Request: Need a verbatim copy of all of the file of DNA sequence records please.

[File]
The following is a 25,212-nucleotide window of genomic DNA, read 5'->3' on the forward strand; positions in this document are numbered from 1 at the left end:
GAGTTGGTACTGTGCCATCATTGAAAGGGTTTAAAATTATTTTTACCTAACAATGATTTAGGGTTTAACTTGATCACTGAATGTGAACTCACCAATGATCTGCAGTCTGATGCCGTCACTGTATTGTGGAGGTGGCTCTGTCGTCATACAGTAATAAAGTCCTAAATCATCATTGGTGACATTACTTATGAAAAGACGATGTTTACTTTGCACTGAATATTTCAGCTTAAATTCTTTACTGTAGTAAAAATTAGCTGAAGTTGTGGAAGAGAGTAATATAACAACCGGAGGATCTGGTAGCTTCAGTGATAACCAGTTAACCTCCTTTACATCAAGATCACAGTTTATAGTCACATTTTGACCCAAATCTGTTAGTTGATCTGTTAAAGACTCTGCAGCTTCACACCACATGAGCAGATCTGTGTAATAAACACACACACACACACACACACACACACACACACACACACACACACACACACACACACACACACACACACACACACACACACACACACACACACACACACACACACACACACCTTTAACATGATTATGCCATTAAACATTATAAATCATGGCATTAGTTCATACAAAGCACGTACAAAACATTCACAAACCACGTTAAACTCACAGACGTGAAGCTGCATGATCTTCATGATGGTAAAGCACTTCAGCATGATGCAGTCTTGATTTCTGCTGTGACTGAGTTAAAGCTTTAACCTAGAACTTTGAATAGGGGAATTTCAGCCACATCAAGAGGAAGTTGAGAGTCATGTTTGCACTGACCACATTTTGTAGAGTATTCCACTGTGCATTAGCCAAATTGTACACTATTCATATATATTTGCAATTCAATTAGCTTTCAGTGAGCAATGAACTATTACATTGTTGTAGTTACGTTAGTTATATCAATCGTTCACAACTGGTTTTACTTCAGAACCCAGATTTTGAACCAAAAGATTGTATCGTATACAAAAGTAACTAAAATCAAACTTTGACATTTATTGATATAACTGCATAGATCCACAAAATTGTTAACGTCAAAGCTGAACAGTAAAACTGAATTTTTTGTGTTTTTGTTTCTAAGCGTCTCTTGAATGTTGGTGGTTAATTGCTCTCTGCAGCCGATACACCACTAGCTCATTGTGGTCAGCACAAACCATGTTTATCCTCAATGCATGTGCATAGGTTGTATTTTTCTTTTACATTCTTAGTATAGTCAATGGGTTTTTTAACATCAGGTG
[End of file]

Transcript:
The following is a 25,212-nucleotide window of genomic DNA, read 5'->3' on the forward strand; positions in this document are numbered from 1 at the left end:
GAGTTGGTACTGTGCCATCATTGAAAGGGTTTAAAATTATTTTTACCTAACAATGATTTAGGGTTTAACTTGATCACTGAATGTGAACTCACCAATGATCTGCAGTCTGATGCCGTCACTGTATTGTGGAGGTGGCTCTGTCGTCATACAGTAATAAAGTCCTAAATCATCATTGGTGACATTACTTATGAAAAGACGATGTTTACTTTGCACTGAATATTTCAGCTTAAATTCTTTACTGTAGTAAAAATTAGCTGAAGTTGTGGAAGAGAGTAATATAACAACCGGAGGATCTGGTAGCTTCAGTGATAACCAGTTAACCTCCTTTACATCAAGATCACAGTTTATAGTCACATTTTGACCCAAATCTGTTAGTTGATCTGTTAAAGACTCTGCAGCTTCACACCACATGAGCAGATCTGTGTAATAAACACACACACACACACACACACACACACACACACACACACACACACACACACACACACACACACACACACACACACACACACACACACACACACACACACACACACACACACCTTTAACATGATTATGCCATTAAACATTATAAATCATGGCATTAGTTCATACAAAGCACGTACAAAACATTCACAAACCACGTTAAACTCACAGACGTGAAGCTGCATGATCTTCATGATGGTAAAGCACTTCAGCATGATGCAGTCTTGATTTCTGCTGTGACTGAGTTAAAGCTTTAACCTAGAACTTTGAATAGGGGAATTTCAGCCACATCAAGAGGAAGTTGAGAGTCATGTTTGCACTGACCACATTTTGTAGAGTATTCCACTGTGCATTAGCCAAATTGTACACTATTCATATATATTTGCAATTCAATTAGCTTTCAGTGAGCAATGAACTATTACATTGTTGTAGTTACGTTAGTTATATCAATCGTTCACAACTGGTTTTACTTCAGAACCCAGATTTTGAACCAAAAGATTGTATCGTATACAAAAGTAACTAAAATCAAACTTTGACATTTATTGATATAACTGCATAGATCCACAAAATTGTTAACGTCAAAGCTGAACAGTAAAACTGAATTTTTTGTGTTTTTGTTTCTAAGCGTCTCTTGAATGTTGGTGGTTAATTGCTCTCTGCAGCCGATACACCACTAGCTCATTGTGGTCAGCACAAACCATGTTTATCCTCAATGCATGTGCATAGGTTGTATTTTTCTTTTACATTCTTAGTATAGTCAATGGGTTTTTTAACATCAGGTG